The flight over was a super fun experience because Alaska kept the celebration going by hosting a fun trivia game as we flew and giving away free swag like treats and even free flights to the winners. It was definitely entertaining and helped the flight feel so short. On a more eco friendly note, I was happy to see they also didn’t have the plastic water bottles most airlines have, but instead had Boxed water (saving 1.8M pounds of plastic from our oceans) and support habitat restoration projects to offset 100% of their water usage. 

 We touched down in Oahu and immediately went to enjoy our hotel with the epic view from our balcony (Sheraton Waikiki) and then headed to beach, grabbed a quick dinner and went to bed early so we could have all the energy we needed for the next day of activity.

The next day we travelled to the North Shore to volunteer with  Travel2Change and some of the Alaska Air team. We spent the day doing some plant control by helping restore native Kukui trees and remove any invasive plants. John and I got down and dirty and got some good sun tanning in at the same time woo!  Travel2Change is a local Hawaiian organization that connects travelers with local community to help bring positive impact. They help organize volunteer opportunities like beach clean ups and reef restoration and so much more. I highly encourage anyone visiting as a tourist to give back whenever they travel and check them out! It’s a great way to contribute positively and learn a little more about the culture.

I was honestly surprised by how many  trees we planted and how many invasive plants we got rid of in such a short amount of time. This crew was amazing. After working in the hot sun for a bit we all headed over to a locally-owned spot called Farm to Barn Cafe .  All their food is locally sourced and they even have a little farm in the back we got to tour. It felt amazing to experience more than just Waikiki. We always love hanging out in North Shore because you can really feel the peace and tranquility of the island.  Oahu is so much more than just hotels and bars .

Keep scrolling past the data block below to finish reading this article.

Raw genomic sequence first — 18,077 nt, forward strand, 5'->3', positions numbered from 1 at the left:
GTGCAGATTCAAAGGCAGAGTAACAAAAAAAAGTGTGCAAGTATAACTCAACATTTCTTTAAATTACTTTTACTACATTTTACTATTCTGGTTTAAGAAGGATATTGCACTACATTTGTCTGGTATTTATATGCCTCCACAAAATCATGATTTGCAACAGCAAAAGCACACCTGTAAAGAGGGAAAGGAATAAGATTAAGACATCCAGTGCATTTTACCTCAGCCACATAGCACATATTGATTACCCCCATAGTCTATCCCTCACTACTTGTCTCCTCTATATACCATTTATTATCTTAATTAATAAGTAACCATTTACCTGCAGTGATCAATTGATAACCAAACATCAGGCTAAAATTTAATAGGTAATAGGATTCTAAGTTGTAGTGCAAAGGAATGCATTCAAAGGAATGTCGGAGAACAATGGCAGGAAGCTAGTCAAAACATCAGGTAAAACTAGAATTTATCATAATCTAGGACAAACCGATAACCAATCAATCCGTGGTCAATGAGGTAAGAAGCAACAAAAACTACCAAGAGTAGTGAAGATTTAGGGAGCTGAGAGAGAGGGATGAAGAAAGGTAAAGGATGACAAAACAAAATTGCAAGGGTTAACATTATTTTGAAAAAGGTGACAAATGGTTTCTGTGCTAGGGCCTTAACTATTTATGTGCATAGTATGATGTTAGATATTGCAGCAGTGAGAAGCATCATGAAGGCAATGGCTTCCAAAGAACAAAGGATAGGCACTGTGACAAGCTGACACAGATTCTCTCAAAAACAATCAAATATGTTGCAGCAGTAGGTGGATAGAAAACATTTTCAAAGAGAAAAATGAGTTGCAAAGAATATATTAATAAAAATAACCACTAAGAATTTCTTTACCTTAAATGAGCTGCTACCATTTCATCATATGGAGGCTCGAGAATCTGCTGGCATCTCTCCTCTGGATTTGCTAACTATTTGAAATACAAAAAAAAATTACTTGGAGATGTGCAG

Back in Waikiki we had an amazing dinner with the Alaska Airlines crew hosted by the Waikiki Beach Marriott Resort & Spa at their new Queensbreak restaurant. I had never been there before, but loved the look of it and the view.  All the food & beverage were made with local ingredients using 75%-100% products from 50 mile radius. It’s always nice to support places that make an effort to support local. 

On the last day, John and I just spent it relaxing on the beach and exploring new restaurants and places we hadn’t visited before while visiting Waikiki. I honestly prefer hanging out in the North Shore away from crowds, but Waikiki definitely has some amazing food that I thoroughly enjoy.  If you need more Information on Waikiki, make sure to check out my guide to Waikiki here .


So to sum it up, here are some easy ways you can be a better tourist when traveling to the Hawaiian islands:

  • Take the pledge to Keiki
  • Volunteer to help out and give back with local/indigenous organizations like Travel2Change
  • Support / eat local.
  • Respect the wildlife! Keep your distance from the animals (like the sea turtles or dolphins)
  • Stay on marked trails- don’t trespass on private land just for the gram!
  • Try to learn about and respect Hawaiian history and culture. It’s alive, not in the past.


***This post is sponsored by Alaska Air ***